Title: West of Sunset Author: Stewart O'Nan Publisher: Viking Pages: 289 Price: $27.95 (Cloth) What hath Woody wrought? Since the release of “Midnight in Paris” there has been a stream of fictionalizations of the fabled figures of the Roaring Twenties: “The Paris Wife,” about Hemingway’s wife Hadley, “Z,” Zelda’s story from her point of view, Lee Smith’s “Guests on Earth” with Zelda as mental patient at Highlands Hospital in Asheville, and a half dozen more. Now we have “West of Sunset,” Stewart O’Nan’s novel of Fitzgerald’s last three years in Hollywood, until his death on Saturday, December 21, 1940. O’Nan is an accomplished, professional writer with 14 novels under his belt so the reader can properly assume skillful storytelling and graceful writing. He has the advantage here of a wildly popular, practically no-fail subject. Scott and Zelda are fixed forever in the pop culture pantheon. The public never tires of the stories of their beauty, talent, charm—their rise, wild antics and

Media Files:

Diamonds in the Rough

Tue, 10 Feb 2015 17:34:13 +0000

Title: Diamonds in the Rough Author: James Sanders Day Publisher: The University of Alabama Press Pages: 300 Price: $49.95 (Cloth) The Frontispiece for “Diamonds in the Rough” is a Geological Survey map of the coalfields of Alabama. We are endowed with five: “Plateau” in the north, “Coosa,” east-central, “Warrior” in the west and a scattered lignite belt across the south. Finally, tucked between Warrior and Coosa, 67 miles long, in Bibb, Jefferson, St. Clair and Shelby Counties, with the town of Blocton at its center, is the Cahaba Field, the subject of Day’s study. James Sanders Day, an historian and administrator at the University of Montevallo, has made a meticulous study of this field—both its industrial and human history. The first third of the book tells the story of the search for coal, from early development of mines, with primitive efforts beginning well before the Civil War, up to the mid-twentieth century. A number of still-familiar names tried their hand through booms and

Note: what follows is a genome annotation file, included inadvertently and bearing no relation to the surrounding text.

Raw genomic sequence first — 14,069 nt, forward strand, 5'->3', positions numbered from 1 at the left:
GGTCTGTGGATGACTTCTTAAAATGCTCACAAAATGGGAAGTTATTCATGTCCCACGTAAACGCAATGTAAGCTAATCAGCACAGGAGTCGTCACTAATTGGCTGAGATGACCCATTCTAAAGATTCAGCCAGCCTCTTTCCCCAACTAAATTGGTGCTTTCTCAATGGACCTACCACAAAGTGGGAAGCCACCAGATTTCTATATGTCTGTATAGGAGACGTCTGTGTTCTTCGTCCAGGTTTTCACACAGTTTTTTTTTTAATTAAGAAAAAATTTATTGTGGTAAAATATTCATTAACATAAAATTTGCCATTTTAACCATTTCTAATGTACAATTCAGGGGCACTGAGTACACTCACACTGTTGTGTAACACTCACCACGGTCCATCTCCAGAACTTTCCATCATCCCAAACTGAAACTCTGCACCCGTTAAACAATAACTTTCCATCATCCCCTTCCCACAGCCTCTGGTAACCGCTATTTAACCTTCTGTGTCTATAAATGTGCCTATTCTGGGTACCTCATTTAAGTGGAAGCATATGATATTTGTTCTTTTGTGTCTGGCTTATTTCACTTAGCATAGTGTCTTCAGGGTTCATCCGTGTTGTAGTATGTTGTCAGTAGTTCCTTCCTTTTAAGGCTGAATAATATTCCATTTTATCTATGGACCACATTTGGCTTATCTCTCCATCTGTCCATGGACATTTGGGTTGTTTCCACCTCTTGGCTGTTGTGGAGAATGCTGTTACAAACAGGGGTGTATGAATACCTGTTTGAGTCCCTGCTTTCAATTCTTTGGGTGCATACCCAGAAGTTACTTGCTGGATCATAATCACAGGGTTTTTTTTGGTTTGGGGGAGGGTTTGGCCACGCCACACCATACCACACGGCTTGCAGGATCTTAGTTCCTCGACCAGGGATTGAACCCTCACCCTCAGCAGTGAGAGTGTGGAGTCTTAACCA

Media Files:

Better Than Them: The Unmaking of an Alabama Racist

Mon, 02 Feb 2015 14:00:00 +0000

Title: Better Than Them: The Unmaking of an Alabama Racist Author: S. McEachin Otts Forward by Gaillard Frye Publisher: NewSouth Books Pages: 158 Price: $23.95 (Paper) Sixteen years ago Fred Hobson, one of our best commentators on Southern writing, published “But Now I See: The White Southern Racial Conversion Narrative” (1999). He examined in that book the writings of a number of Southerners who had come to recognize and reject their own racism, and then explored their racism and its causes, often in memoirs. The experience was much like the religious conversion experience: emotionally powerful. After all, they felt themselves to be saving their own souls. Hobson wrote about the works of Lillian Smith, Will Campbell, Willie Morris, Larry L. King, Pat Watters and others whose books were published in the ’40s through ’70s. Now there seems to be a new wave of such memoirs, with the action set mainly during the civil rights movement of the 1960s. Recently here I have talked about “Fear

Media Files:

Driving the King

Mon, 26 Jan 2015 14:00:00 +0000